Section two focuses on the most important literary traditions between 1170 and 1270. Nigel Harris’s contribution on didactic poetry answers a much-needed call for more research in this neglected area of studies. Harris identifies the major forms and functions of didactic poetry and the most important themes and poets. In doing so, he reveals a need for updated scholarship and translations into modern English and German. Will Hasty traces in chapter two the development of Minnesang from von Kürenberg to Neidhart, using representative poets to form the basis of his overview. Hasty’s discussion of this tradition will be useful to any student of German literature. He touches upon the possible origins of German love lyrics, defining the different types of songs and their conventions and themes, and highlighting modern scholarship’s emphasis upon the performative nature of this genre. In her chapter on heroic literature, Susann Samples takes on the major heroic narratives, surveying the most important interpretative issues in the Alexanderlied and Rolandslied, the Nibelungenlied, the texts that respond to it, the Klage and Kudrun, and the Dietrich von Bern narratives. Samples’ discussion cogently outlines how these texts incorporate historical events and figures, showing how each text deals with contemporary socio-political issues, including religion, loyalty, feudalism and lord-vassal relationships, gender, peacemaking, and the central tension between courtly-chivalric and feudal values. The last essay of this section should be required reading for anyone interested in early mysticism. Sara S. Poor’s provocative contribution examines gendered concepts of medieval literature and authorship. Poor focuses on the crucial role women played in the development of the mystical literary tradition by looking at key figures such as Hildegard von Bingen, Elisabeth von Schönau, Beatrice von Narzeth, Hadewijch, and Mechthild von Magdeburg. Poor’s analysis reveals the common dialogic strategies that both female and male writers used to lend authority to their texts.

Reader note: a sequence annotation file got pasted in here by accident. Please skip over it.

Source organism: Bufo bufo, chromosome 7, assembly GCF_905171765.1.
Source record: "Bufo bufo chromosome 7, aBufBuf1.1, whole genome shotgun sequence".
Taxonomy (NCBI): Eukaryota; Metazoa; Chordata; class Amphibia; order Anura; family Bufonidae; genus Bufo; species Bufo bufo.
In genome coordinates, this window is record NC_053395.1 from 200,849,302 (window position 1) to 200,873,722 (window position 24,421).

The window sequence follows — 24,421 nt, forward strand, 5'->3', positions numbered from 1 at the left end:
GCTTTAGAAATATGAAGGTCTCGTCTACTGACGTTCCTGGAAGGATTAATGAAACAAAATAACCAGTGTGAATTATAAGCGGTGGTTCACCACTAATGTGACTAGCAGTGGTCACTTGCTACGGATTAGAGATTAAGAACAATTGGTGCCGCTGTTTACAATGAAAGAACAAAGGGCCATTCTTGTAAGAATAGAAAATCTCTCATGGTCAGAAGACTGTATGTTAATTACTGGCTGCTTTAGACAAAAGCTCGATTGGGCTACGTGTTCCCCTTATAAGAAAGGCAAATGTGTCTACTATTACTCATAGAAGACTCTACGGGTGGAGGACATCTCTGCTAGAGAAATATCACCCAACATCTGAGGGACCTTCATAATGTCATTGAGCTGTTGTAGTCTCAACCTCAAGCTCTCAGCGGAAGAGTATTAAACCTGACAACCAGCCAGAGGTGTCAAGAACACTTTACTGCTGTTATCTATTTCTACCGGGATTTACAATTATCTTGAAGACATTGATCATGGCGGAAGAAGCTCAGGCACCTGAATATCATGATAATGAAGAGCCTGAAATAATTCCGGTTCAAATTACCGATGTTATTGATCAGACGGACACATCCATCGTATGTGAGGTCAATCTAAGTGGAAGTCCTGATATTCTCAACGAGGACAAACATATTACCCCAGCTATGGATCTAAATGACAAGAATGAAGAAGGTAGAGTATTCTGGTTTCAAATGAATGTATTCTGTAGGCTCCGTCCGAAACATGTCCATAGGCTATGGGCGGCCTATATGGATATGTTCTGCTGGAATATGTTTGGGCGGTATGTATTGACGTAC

Part three turns to seven poets of the thirteenth century and reflects the shift in aesthetic judgment regarding the so-called “post-classical” texts of this time period that has occurred in recent years. The essays in this section demonstrate how these texts are not simply derivative of the twelfth century poets, but rather are creative responses to them. In his essay, Neil Thomas explores the intertextual relationship of Wirnt von Gravenberg’s Wigalois and Heinrich von Türlin’s diu Crône to Wolfram von Eschenbach. Thomas’s sound analysis shows that these responses to Wolfram are creative, yet critical, rejections of Wolfram’s utopian and metaphysical idealism. In his essay on Der Stricker, Michael Resler demonstrates how this poet represents a “transitional figure from the lofty courtly realm…to the more ordinary, commonplace milieu characteristic of German post-classical literature” (216). Resler surveys Der Stricker’s poetic versatility, including his takes on the Arthurian romance, Daniel von Blühenden Tal, his heroic epic, Karl der Große, and his later works, his farces, didactic poetry, and religious poems. Elizabeth A. Andersen covers the diversity of Rudolf von Ems’s corpus, demonstrating the influence of patronage on Rudolf’s choice of subject matter and the significant role that his knowledge of Latin literary traditions played in the adaption of his source material. In their first-rate chapter on Ulrich von Liechtenstein, Ulrich Müller and Franz Viktor Spechtler explicate the significance of Ulrich’s Frauendienst as the first Ich-Roman in German literature. Rüdiger Brandt’s excellent survey of Konrad von Würzburg’s diverse works focuses on the transmission of Konrad’s texts, his popularity and patronage, and his ability to push the literary conventions of his time. Brandt also provides a fascinating evaluation of Konrad’s works through a topic that is popular today, the influence of the socio-cultural setting of the city, in this case, Basel, on literary production. In a succinct chapter on Wernher der Gärtner, Ruth Weichselbaumer writes about the didactism of Helmbrecht, emphasizing the function of dialogue to the text’s warning against transgressing medieval social order.